Does Utah’s support for fossil fuel production violate youths’ constitutional rights?

Suit alleges state energy policy, by accelerating climate change, harms the youngest Utahns.

(Brian Maffly | The Salt Lake Tribune) The Monument Butte oil and gas field, south of Myton in the Uinta Basin, is home to at least 1,000 producing wells and hundreds more that are idled. The Bureau of Land Management has reversed its approval of a program to allow 5,750 more wells to be drilled here, citing climate impacts.

On any given day, 100,000 barrels of oil and 35,000 tons of coal are extracted from the ground in Utah. Those fossil fuels will turn into millions of pounds of greenhouse gases and air pollution when they are processed and burned.

This is a tiny portion of global emissions driving climate change, but it is the share within the power of Utah policymakers to influence.

Considering the toll these emissions are taking on the planet, does Utah’s tireless promotion of fossil fuel production violate its youngest citizens’ constitutional rights? Six Utah youths think so.

Their lawyers asked a state judge on Friday to allow their lawsuit to proceed to trial, arguing state policies run afoul of the state Constitution’s obligation to refrain from depriving anyone’s “life, liberty or property, without due process of law.”

The rapidly warming climate, thanks to the carbon dioxide pumped into the atmosphere from fossil fuels, threatens these young Utahns’ futures and must be addressed, according to Andrew Welle, an attorney with Our Children’s Trust.

If the state’s political leaders won’t do, the courts should step in, he argued.

“Every day that the state continues to promote and systematically authorize fossil fuel development worsens Utah’s dangerous air pollution and climate crisis and further endangers these youth’s lives, health, and safety,” Welle told 3rd District Judge Robert Faust in his Salt Lake City courtroom Friday. “It’s the court’s duty to determine whether that violates these youth’s constitutional rights.”

The impacts of climate change are apparent everywhere you look in Utah, from the disappearing Great Salt Lake to the dust-covered snowpacks that melt weeks early to deteriorating summertime air quality.

The suit specifically targets the 2006 Utah Energy Act, a policy recodified last year that promotes the development of oil shale, tar sands, oil, gas and coal, as well as emission-free renewable energy sources.

The case is one of numerous being litigated across the country by Our Children’s Trust, an Oregon-based nonprofit public-interest law firm. Other states facing similar suits include North Carolina, Washington, Alaska, Florida and Virginia, with one in Montana expected to go to trial next year. It would be first-ever children’s constitutional climate trial in U.S. history.

Issues raised in these suits, however, are political questions that should not be adjudicated, but settled through legislative and executive channels of state government, argued Assistant Attorney General Jeffrey Teichert, asking the judge to dismiss the case.

Without denying the youths’ futures are at risk from climate change, he argued the state is free to set environmental policy without interference from the courts.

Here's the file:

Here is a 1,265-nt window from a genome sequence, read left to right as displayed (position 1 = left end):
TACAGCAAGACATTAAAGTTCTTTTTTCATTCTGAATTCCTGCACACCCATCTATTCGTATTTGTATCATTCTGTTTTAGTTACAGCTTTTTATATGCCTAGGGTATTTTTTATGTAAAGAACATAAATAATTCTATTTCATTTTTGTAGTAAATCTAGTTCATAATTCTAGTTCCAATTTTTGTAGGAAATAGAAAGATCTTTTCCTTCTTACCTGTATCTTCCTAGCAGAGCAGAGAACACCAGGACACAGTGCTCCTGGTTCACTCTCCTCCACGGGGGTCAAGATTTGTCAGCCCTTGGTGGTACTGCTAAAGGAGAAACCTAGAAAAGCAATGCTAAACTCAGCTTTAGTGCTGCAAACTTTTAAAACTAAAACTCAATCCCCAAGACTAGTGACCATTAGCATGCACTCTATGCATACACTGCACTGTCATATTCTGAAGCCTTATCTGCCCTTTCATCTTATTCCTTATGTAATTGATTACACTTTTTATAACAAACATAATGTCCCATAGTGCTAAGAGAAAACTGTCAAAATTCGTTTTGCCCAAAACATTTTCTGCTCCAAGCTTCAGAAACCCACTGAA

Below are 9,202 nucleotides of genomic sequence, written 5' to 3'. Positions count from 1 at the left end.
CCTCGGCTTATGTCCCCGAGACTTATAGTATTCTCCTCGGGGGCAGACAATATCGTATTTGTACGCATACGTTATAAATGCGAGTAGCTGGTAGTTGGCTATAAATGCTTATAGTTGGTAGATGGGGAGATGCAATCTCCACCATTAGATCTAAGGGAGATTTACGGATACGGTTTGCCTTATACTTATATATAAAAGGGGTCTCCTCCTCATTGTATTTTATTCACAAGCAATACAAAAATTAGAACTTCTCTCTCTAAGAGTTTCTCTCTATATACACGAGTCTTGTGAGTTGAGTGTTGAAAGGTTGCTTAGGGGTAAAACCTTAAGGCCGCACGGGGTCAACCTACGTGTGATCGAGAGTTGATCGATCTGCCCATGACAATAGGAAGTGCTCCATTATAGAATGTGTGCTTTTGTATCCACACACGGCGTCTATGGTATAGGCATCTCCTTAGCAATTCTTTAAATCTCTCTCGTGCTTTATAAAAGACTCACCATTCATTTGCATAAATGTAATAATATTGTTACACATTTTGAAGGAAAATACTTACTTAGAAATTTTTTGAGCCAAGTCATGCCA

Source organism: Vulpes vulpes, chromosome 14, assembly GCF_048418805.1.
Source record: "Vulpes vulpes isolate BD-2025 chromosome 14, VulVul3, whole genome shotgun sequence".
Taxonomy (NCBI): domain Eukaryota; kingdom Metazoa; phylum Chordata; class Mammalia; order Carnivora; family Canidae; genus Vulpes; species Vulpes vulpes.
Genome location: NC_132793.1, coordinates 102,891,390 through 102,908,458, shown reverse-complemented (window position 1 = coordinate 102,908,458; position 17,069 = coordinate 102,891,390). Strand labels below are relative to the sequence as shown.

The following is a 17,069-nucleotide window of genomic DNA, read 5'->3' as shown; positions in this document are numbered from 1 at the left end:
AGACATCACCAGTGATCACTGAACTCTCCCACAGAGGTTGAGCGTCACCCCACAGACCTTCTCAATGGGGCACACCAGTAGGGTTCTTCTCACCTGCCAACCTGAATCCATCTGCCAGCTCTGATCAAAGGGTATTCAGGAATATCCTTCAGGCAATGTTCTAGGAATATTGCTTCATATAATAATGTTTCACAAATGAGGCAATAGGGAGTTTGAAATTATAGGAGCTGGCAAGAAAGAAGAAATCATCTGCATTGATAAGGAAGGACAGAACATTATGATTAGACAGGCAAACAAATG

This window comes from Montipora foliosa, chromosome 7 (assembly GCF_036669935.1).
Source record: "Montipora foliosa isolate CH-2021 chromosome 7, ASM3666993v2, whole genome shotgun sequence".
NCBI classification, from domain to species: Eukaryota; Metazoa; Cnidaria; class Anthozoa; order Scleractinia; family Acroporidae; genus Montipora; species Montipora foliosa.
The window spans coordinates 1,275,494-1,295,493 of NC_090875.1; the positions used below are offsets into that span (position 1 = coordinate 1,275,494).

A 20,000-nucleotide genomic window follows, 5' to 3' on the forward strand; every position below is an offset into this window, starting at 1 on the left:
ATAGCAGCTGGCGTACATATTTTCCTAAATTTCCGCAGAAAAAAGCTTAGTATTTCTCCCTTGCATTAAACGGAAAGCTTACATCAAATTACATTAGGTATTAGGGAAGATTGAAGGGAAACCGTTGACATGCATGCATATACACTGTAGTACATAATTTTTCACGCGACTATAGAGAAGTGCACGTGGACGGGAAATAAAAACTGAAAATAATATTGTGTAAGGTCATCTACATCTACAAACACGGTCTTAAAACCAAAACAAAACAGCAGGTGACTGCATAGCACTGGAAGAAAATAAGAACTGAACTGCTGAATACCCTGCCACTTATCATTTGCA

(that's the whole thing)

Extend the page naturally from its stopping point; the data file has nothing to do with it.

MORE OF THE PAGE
“Designing environmental policy involves subjective judgments regarding how to balance priorities and methods of creating clean air, physical health, economic prosperity, and personal freedom,” Teichert wrote in the state’s motion to dismiss.

He noted that the U.S. Supreme Court has stated that the Constitution protects fundamental rights “deeply rooted in this Nation’s history and tradition.”

“A new policy proposal to cease or significantly curtail fossil fuel development is not implicit in this nation’s history and traditions and has nothing whatever to do with the concept of ordered liberty,” he wrote in the state’s motion.

If anything, fossil fuel extraction is grounded in Utah’s history and tradition.

Fossil energy development supports economic development and schools in many rural communities, providing thousands of Utah youths employment opportunities that might not be available, state officials have said in support of pro-energy policy positions. Utah’s energy resources also help drive the nation’s economy.

It is the Legislature’s role to weigh potential harm from energy development against the economic benefits in setting policy preferences, Teichert argued. Lawmakers could convene working groups to help sort out these questions.

That’s not the way the law works, Welle said. Deferring constitutional questions to the Legislature and working groups would turn Utah’s Constitution on its head.

“Under the State’s proposed model of convening working groups to decide whether children’s constitutional rights are being violated, courts would have to defer to legislative working groups on every other constitutional question, from parental rights to segregation and affirmative action, to COVID mask mandates, to the Affordable Care Act,” he said. “The courthouse doors would be closed to any constitutional claim that the State decided had economic or job implications. … The State can’t strip the judiciary of its vital role in interpreting the Utah Constitution and deciding life-threatening constitutional questions.”

Since 1960, Utah has produced 14 trillion cubic feet of natural gas, a billion tons of coal and 1.7 billion tons of oil, according to the suit. Burning these fuels released 3.4 billion tons of carbon dioxide, the greenhouse gas most responsible for climate change.

Faust took case under advisement. A ruling for the youths would allow their case to proceed to trial.